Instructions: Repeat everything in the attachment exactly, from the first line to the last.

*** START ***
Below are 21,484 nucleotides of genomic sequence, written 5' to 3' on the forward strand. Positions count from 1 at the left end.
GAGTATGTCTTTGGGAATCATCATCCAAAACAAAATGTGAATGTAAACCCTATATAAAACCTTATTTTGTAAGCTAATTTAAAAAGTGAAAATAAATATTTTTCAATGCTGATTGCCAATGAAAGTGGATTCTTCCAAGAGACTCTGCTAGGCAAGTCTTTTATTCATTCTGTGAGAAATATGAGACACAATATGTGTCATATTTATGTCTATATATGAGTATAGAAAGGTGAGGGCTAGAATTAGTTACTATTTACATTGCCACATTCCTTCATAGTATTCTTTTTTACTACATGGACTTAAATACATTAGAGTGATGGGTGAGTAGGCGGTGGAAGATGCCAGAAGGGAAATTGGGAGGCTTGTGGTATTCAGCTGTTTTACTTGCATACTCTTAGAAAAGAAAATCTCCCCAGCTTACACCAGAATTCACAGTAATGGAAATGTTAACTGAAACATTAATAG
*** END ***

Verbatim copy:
Below are 21,484 nucleotides of genomic sequence, written 5' to 3' on the forward strand. Positions count from 1 at the left end.
GAGTATGTCTTTGGGAATCATCATCCAAAACAAAATGTGAATGTAAACCCTATATAAAACCTTATTTTGTAAGCTAATTTAAAAAGTGAAAATAAATATTTTTCAATGCTGATTGCCAATGAAAGTGGATTCTTCCAAGAGACTCTGCTAGGCAAGTCTTTTATTCATTCTGTGAGAAATATGAGACACAATATGTGTCATATTTATGTCTATATATGAGTATAGAAAGGTGAGGGCTAGAATTAGTTACTATTTACATTGCCACATTCCTTCATAGTATTCTTTTTTACTACATGGACTTAAATACATTAGAGTGATGGGTGAGTAGGCGGTGGAAGATGCCAGAAGGGAAATTGGGAGGCTTGTGGTATTCAGCTGTTTTACTTGCATACTCTTAGAAAAGAAAATCTCCCCAGCTTACACCAGAATTCACAGTAATGGAAATGTTAACTGAAACATTAATAG